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Between The Everyday and The Eternal

You don't have to be a Catholic to know that priests play an indispensable yet mysterious role in mediating the sacred and profane, of witnessing to the extraordinary in the special, yet ordinary moments of everyday life. There is a reason why a recent comprehensive study found that almost all movies that have a religious figure feature a priest. Everyone knows a priest and his role. It doesn't matter if a person is Protestant, Catholic, some other religion or no religion. "Priest" and "priesting" translate across cultures and faith traditions. These concepts speak to us the way more specialized and clinical professional backgrounds and credentials do not.

Across human cultures, through the millennia, there is something unique and powerful about the role of "priest." There is a reason why the word translates so well into so many other religious traditions, including some of the world's most ancient religions that have nothing to do with Christianity. Priests are central to the human experience. The word quite intentionally means something very different from "minister." In both a theological and sociological sense, priests bridge the space between the everyday and the eternal.

The Catholic tradition is sacramental, and full of the conviction that community life and God's grace are expressed in real actions instituted by Jesus Christ. Within the Catholic tradition, priests re-present Jesus' actions and witness to the presence of the Lord in Eucharist, in Baptism, in the Word, and in countless other ways big and small.

Without the priest, John Paul II says, there is simply no Catholic Church.
Thanks to the ministerial priesthood, the faithful are made aware of their common priesthood and they live it (cf. Eph 4, 11-12); the priest reminds them that they are the People of God and makes them able to "offer spiritual sacrifices" (cf. 1 Pt. 2,5), through which Christ himself makes us an eternal gift to the Father (cf. 1 Pt. 3,18).

Without the presence of Christ represented by the priest, the sacramental guide of the community, this would not be an ecclesial community in its fullness. (Address of John Paul II to the Plenary Session of the Congregation for the Clergy, November 23, 2001, #2)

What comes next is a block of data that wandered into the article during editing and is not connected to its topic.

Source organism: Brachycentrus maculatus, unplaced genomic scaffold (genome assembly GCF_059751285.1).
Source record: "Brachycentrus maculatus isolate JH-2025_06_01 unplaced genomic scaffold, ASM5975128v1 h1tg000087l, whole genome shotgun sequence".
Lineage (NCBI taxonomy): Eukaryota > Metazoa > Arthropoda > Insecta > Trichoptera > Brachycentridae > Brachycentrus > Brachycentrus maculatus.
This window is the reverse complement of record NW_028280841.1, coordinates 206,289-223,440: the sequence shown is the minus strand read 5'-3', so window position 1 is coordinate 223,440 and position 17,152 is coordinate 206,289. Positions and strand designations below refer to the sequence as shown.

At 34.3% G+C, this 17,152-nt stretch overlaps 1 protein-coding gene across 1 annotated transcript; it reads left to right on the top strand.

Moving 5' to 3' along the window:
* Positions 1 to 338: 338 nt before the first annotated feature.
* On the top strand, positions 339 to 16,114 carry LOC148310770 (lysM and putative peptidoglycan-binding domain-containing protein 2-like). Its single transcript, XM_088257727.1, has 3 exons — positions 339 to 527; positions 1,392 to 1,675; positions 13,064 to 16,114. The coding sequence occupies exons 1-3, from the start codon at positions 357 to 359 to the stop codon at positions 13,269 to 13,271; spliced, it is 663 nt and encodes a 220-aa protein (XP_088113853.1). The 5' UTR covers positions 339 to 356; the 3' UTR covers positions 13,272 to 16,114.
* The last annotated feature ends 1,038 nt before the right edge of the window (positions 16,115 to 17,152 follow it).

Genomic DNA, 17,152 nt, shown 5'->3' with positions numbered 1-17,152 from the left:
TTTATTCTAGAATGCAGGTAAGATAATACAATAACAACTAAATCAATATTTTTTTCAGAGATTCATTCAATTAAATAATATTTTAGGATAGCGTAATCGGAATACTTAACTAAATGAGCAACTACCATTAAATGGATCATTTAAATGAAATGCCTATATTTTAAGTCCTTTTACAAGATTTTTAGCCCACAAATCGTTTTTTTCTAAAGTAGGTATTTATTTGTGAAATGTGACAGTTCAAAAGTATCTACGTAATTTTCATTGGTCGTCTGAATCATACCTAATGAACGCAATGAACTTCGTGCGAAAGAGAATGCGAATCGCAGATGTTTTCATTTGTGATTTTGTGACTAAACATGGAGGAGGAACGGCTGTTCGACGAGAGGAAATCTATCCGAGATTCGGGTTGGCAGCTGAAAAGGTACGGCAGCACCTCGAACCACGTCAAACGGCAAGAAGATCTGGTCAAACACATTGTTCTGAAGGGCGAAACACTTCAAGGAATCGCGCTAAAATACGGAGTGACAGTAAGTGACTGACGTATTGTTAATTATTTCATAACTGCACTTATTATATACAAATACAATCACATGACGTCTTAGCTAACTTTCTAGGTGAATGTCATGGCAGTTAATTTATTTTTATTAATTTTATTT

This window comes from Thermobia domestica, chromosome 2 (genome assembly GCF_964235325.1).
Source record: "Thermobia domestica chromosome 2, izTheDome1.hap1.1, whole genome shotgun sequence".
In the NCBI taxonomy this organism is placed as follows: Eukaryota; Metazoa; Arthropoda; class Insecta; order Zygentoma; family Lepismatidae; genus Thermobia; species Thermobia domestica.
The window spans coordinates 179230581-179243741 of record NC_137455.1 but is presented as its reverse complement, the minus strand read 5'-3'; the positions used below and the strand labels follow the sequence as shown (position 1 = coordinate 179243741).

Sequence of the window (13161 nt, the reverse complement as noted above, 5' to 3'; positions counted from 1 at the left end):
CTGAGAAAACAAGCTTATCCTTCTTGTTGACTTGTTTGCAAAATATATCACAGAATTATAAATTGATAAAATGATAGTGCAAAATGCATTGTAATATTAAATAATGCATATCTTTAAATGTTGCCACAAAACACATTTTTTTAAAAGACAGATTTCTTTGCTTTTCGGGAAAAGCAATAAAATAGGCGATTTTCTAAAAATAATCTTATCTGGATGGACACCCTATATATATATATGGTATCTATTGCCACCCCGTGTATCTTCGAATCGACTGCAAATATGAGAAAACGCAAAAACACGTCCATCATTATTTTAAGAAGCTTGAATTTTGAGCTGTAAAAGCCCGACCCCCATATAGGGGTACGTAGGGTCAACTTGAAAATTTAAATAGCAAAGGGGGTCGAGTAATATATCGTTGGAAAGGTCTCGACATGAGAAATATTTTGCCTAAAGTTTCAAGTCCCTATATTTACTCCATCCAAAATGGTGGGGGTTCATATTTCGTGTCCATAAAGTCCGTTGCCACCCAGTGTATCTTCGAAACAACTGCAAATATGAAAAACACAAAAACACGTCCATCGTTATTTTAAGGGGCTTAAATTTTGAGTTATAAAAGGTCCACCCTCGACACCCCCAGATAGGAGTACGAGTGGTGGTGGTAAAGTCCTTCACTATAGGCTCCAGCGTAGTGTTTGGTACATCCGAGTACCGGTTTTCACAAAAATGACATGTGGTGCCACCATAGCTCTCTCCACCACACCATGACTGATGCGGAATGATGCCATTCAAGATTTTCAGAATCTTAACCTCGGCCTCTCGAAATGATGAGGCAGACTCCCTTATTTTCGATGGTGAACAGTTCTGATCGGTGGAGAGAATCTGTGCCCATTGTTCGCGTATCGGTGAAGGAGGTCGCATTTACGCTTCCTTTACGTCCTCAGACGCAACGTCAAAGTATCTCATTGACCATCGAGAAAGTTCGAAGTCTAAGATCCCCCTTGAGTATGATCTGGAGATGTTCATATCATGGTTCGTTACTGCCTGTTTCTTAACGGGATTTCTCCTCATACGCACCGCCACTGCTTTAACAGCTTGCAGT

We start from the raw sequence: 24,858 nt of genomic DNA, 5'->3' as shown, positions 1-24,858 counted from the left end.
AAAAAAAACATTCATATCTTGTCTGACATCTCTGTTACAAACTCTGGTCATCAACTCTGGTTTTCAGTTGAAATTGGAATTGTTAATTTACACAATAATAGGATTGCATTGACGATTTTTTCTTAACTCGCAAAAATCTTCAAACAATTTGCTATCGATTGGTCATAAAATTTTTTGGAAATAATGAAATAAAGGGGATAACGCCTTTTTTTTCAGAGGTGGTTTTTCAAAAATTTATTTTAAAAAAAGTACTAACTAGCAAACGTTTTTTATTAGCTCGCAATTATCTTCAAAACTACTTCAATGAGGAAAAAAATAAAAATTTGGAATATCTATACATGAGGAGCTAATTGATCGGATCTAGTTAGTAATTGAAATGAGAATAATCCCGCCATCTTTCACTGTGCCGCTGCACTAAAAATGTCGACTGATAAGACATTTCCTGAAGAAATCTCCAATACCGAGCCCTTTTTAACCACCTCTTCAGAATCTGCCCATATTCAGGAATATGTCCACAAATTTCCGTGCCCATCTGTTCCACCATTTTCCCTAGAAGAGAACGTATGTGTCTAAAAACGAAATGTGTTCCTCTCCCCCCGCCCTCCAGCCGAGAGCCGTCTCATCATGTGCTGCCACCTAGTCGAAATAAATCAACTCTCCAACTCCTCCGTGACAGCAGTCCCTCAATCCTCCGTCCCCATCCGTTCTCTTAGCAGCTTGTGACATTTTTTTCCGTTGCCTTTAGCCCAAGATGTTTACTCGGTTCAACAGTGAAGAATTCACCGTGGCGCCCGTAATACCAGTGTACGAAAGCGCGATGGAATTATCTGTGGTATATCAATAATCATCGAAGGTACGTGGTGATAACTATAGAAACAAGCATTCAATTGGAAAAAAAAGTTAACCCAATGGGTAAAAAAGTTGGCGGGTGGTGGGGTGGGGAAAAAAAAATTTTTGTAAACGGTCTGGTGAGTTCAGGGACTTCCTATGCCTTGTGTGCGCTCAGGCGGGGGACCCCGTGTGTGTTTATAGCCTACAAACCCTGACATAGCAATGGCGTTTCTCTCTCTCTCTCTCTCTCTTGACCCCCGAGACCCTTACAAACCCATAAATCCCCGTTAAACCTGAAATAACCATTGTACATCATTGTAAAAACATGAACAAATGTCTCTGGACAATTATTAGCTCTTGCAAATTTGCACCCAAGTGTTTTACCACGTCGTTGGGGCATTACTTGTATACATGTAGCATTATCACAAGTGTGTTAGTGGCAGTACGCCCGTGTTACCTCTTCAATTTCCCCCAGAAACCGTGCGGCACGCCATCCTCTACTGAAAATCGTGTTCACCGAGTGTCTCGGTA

For this reason, the Second Vatican Council recommends that "parish priests ensure that the celebration of the Eucharistic Sacrifice is the center and culmination of the entire life of the Christian community" (Decr. Christus Dominus, n. 30). Without Eucharistic worship as its beating heart, the parish dries up. (Address of John Paul II to the Plenary Session of the Congregation for the Clergy, November 23, 2001, #3)

Brother priests, we want to express our appreciation to you, who are our most important collaborators in the apostolate. Your priesthood is absolutely vital. There is no substitute for it. You carry the main burden of priestly ministry through your day-to-day service of the faithful. You are ministers of the Eucharist and ministers of God's mercy in the sacrament of penance. It is you who bring comfort to people and guide them in difficult moments in their lives. We acknowledge your work and thank you once again, urging you to continue on your chosen path willingly and joyfully. No one should be discouraged as we are doing God's work; the same God who calls us, sends us and remains with us every day of our lives. We are ambassadors of Christ." (John Paul II, Pastores Dabo Vobis, #4)

The sacraments, privileged moments in communicating the divine life to man, are at the very core of priestly ministry. Priests are especially conscious of being living instruments of Christ, the Priest. Their function, in virtue of sacramental character, is that of men complying with the action of God through shared instrumental effectiveness. (The Priest and the Third Christian Millennium March 19, 1999, Chapter 3, #1)